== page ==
Bets on how much it cost to send out the mailer?


Monday, April 23, 2007

Frank Niceley

State Representative Frank Niceley discusses his legislation to prevent Tennessee from participating in the USDA animal ID program. He also talks about legislation that he sponsored that would increase the number of places permit-holders could carry weapons in Tennessee on today's radio podcast.

Oatney On the Air-April 23, 2007


Threatening the power structure

Both the Tennessean yesterday and the Knoxville News-Sentinel today have stories about State Representative Stacey Campfield.

I have long believed that the real reason that the people who don't like Stacey feel the way they do about him is because he tells the truth. Stacey Campfield is not going to butter you over to make you feel like he'll do what you want and then vote another way behind your back. Many other legislators do this just to insure that they get re-elected. They know that the average Joe Sixpack doesn't bother to check voting records. Stacey Campfield doesn't do that-if he doesn't agree with you, he will just tell you flat-out. I've seen him do this to constituents and I have even experienced the phenomenon myself.

When crooks like Rep. Joe Armstrong say "relationships" get things done on the Hill, that is precisely what Campfield is trying to combat. Friendly relationships are good, and Stacey has those, believe me. What he does not enjoy (and wouldn't enjoy even if he could) is the sort of "Boys' Club" atmosphere that permeates the Hill. Democrats would feel more comfortable if Stacey just shut up because they have been the party of control for a century-and-a-half and God forbid that anyone rock their boat.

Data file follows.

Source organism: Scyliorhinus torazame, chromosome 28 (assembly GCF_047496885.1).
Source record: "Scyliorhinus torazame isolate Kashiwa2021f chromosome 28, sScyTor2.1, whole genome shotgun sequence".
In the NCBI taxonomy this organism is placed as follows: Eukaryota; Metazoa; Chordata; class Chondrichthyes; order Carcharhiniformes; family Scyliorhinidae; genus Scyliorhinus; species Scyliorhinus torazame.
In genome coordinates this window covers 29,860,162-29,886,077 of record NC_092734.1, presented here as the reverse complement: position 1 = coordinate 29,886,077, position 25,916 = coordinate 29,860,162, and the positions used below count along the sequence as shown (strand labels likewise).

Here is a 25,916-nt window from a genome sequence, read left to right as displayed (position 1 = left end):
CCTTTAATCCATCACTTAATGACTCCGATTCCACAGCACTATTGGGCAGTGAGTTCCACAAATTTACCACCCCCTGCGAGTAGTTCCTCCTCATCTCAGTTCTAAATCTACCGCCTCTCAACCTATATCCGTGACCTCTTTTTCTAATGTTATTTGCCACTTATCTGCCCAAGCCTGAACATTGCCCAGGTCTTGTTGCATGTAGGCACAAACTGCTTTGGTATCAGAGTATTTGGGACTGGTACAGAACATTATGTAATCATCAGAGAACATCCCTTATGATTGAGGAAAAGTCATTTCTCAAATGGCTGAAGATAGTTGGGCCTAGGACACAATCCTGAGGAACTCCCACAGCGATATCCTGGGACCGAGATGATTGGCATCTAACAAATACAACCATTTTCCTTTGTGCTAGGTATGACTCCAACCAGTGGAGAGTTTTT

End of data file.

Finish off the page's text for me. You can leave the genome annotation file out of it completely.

Many Republicans are also quite comfortable with the status quo, because maintaining it means they don't have to answer for their actions, either. There are those of us who love Stacey, and there are others who hate him, but he has gone to the legislature and presented ideas, and has opened himself up for scrutiny in a way that few others up at the Plaza have done-all in the name of open government.

In a time in Nashville when both parties give us either crooks or cowards and present these people to us and call them leaders, Stacey Campfield is refreshing because he is neither one. He won't play the Democrats' game, nor will he sell out just to be comfortable.

My late grandfather always used to remind me that the truth is never popular among those in authority. "The truth was so unpopular that it got Christ crucified," he would say. Yet Christ continued to tell the truth and was deemed a threat to the power structure.

These people who call Stacey Campfield names, who mock him, and who shout him down do so because they are quite content with the way things are. Truth is anathema to those who resist reform. The reason that some of these people hate Stacey Campfield so much is because he is a threat to the power structure.

We need more threats to the power structure.


Sunday, April 22, 2007

Virginia Tech, spring games, and baseball

The Sunday Sports Final with guest co-host Matt Daley. How the Viriginia Tech tragedy will affect college sports. College football spring games. The State of Baseball.

Oatney On the Air-April 22,2007


One of the last great Democrats

Want to see one of the last vestiges of what the Democratic Party used to be before they sold out?

I give you one of my heroes, the late Governor Robert Casey of Pennsylvania.